ANU anthropologist and research fellow, Dr Tom Cliff, has been awarded the E Gene Smith Prize for his book ‘Oil and Water: Being Han in Xinjiang’.
‘Oil and Water’ draws on Dr Cliff’s ethnographic research in the Xinjiang region of Western China. It explores the complex dynamics among Han Chinese settlers, whose uneasy existence is a defining feature of life on the frontier.
Many scholars have devoted themselves to the study of ethnography in Western China, but most have tended to focus on the cultural and economic marginalisation of the native Uyghur population, and their resistance to Chinese state-driven impositions.
Dr Cliff is the first to write a book about the experience of Han settlers themselves.
The Chinese Communist Party began encouraging mass Han migration into the West of the country in the 1950s. Soldiers and workers were sent to Xinjiang to occupy and ‘civilise’ the region.
Today, according to Cliff’s fieldwork, many Han settlers still see themselves as ‘constructors’ tasked with integrating Xinjiang into the rest of China. Their dominance of the mainstream economy further estranges the Uyghur population, many of whom view Han settlement as colonisation.
More recently, the situation has taken a turn for the worse. Cliff notes that the current Xinjiang leadership’s highly-repressive treatment of the Uyghur population make parallels with North Korea “sickeningly plausible”.
Offered annually by the Michigan-based Association for Asian Studies, the E Gene Smith Prize honours “outstanding scholarship” on Inner Asia. The Association’s China and Inner Asia Committee (CIAC) praised the depth of research and imaginative storytelling in Cliff’s book:
“In this imaginative work, Tom Cliff focuses on the Han Chinese settlers in Xinjiang rather than the much-studied Uyghur population. …
In highly-readable and well-chosen vignettes, Cliff provides tangible evidence of [Han Xinjiang people’s] aspirations, disparities in income, and prejudices about the non-Han. His vivid descriptions of a variety of individuals not only illustrate his main themes but confirm his ability to gain the confidence of his informants through both his discretion and his empathy. His own well-crafted photographs contribute immeasurably to this absorbing and readable book.”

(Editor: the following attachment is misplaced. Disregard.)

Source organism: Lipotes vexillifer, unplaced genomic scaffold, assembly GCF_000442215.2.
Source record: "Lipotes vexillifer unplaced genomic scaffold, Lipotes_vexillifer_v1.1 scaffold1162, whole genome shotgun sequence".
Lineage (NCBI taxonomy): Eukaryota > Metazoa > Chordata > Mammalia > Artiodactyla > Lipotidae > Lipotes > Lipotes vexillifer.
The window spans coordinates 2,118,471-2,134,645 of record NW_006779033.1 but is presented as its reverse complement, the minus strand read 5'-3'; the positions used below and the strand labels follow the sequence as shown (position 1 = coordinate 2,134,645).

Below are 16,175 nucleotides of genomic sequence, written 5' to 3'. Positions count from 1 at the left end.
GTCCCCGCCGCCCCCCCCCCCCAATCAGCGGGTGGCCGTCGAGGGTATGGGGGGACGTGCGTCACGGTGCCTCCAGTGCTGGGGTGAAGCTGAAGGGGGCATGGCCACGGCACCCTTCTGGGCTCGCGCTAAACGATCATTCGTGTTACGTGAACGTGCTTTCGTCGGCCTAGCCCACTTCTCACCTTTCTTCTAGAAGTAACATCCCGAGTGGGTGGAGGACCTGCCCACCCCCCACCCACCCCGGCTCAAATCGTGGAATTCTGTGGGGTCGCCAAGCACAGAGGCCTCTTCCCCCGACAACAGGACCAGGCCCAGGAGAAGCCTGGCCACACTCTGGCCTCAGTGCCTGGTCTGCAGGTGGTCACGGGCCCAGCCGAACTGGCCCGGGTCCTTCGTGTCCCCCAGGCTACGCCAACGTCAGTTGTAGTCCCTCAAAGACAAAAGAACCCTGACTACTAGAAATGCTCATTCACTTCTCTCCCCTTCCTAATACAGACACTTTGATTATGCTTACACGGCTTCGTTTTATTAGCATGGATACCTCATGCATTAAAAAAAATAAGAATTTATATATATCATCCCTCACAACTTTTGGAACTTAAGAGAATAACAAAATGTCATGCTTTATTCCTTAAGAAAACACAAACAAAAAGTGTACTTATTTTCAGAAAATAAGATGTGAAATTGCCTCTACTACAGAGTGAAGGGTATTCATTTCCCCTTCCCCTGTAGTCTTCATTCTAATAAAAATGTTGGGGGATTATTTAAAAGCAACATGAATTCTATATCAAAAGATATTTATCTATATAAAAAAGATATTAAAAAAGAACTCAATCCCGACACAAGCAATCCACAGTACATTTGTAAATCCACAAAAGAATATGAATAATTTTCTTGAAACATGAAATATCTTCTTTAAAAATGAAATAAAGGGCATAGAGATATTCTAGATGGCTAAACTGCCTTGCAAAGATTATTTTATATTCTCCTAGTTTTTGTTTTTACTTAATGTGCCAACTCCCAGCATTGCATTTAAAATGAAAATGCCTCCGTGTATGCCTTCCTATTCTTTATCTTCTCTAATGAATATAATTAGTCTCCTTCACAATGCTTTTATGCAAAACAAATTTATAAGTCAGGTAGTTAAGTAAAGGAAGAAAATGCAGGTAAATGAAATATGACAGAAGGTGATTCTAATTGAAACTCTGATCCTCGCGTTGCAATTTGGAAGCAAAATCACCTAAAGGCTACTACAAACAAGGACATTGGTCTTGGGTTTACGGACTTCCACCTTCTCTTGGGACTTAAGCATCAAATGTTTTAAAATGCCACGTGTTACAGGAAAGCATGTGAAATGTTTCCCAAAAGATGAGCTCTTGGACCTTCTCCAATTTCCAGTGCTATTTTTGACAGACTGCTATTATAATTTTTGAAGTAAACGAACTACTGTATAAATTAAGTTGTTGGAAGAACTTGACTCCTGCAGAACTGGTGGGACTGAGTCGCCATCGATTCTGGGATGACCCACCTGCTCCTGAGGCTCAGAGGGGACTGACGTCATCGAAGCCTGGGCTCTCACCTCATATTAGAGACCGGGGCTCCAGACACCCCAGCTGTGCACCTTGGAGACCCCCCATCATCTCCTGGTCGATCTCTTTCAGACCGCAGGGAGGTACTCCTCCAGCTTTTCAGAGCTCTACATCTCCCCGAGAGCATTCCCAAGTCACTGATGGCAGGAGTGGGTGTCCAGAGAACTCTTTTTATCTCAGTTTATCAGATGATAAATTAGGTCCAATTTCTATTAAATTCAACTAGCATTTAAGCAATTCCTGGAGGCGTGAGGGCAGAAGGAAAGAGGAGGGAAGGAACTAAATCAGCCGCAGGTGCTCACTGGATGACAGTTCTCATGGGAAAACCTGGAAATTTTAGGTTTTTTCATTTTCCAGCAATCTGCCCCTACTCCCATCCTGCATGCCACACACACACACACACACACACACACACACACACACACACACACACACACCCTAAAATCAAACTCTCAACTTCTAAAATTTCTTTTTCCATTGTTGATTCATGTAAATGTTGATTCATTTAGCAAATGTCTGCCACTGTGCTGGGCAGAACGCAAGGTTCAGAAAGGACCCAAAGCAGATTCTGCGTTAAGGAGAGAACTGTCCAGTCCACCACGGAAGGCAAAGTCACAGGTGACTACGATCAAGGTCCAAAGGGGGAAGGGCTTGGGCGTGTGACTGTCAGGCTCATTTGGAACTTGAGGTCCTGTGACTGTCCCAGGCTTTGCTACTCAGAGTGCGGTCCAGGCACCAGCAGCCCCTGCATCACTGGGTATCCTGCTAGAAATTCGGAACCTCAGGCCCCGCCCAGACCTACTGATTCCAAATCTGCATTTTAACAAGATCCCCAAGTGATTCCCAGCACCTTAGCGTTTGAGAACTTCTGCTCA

The Committee also awarded Dr Cliff US$1000. He will donate this prize money to the Mary Geraets East Timor Fund’, a charity that builds educational capacity in Timor-Leste.
Oil and Water combines oral history, photography, and ethnography to sketch a portrait of the region and its inhabitants. The book’s focus on local perspectives illuminates not only the complex socio-political dynamics among Han settlers, but also their collective and mutually-dependent relationship with the Central Government. Cliff emphasises that Han groups in Xinjiang are driven by their own personal goals as much as by policy drafted in Beijing.
The recognition of Cliff’s research is particularly significant today, given China’s ambitious development plans.
In 2013, China announced the Belt and Road Initiative (BRI), a massive infrastructure project that will run through the Western provinces and into Eurasia.
“There are a range of competing analyses on the BRI,” says Dr Cliff. “Is it about Chinese military-economic power projection, or something more benign? Should Western liberal democracies engage or disengage?” he adds.
Regardless, he says, “the pundits agree that Xinjiang is its most important node.”
As China continues to look westwards for its development, a nuanced exploration of Xinjiang’s regional dynamics is important now more than ever.
Dr Tom Cliff is an Australian Research Council DECRA Research Fellow at the School of Culture, History, and Language at ANU College of Asia and the Pacific. ‘Oil and Water: Being Han in Xinjiang’ was published in 2016 by University of Chicago Press.
By CAP student correspondent Dorothy Mason.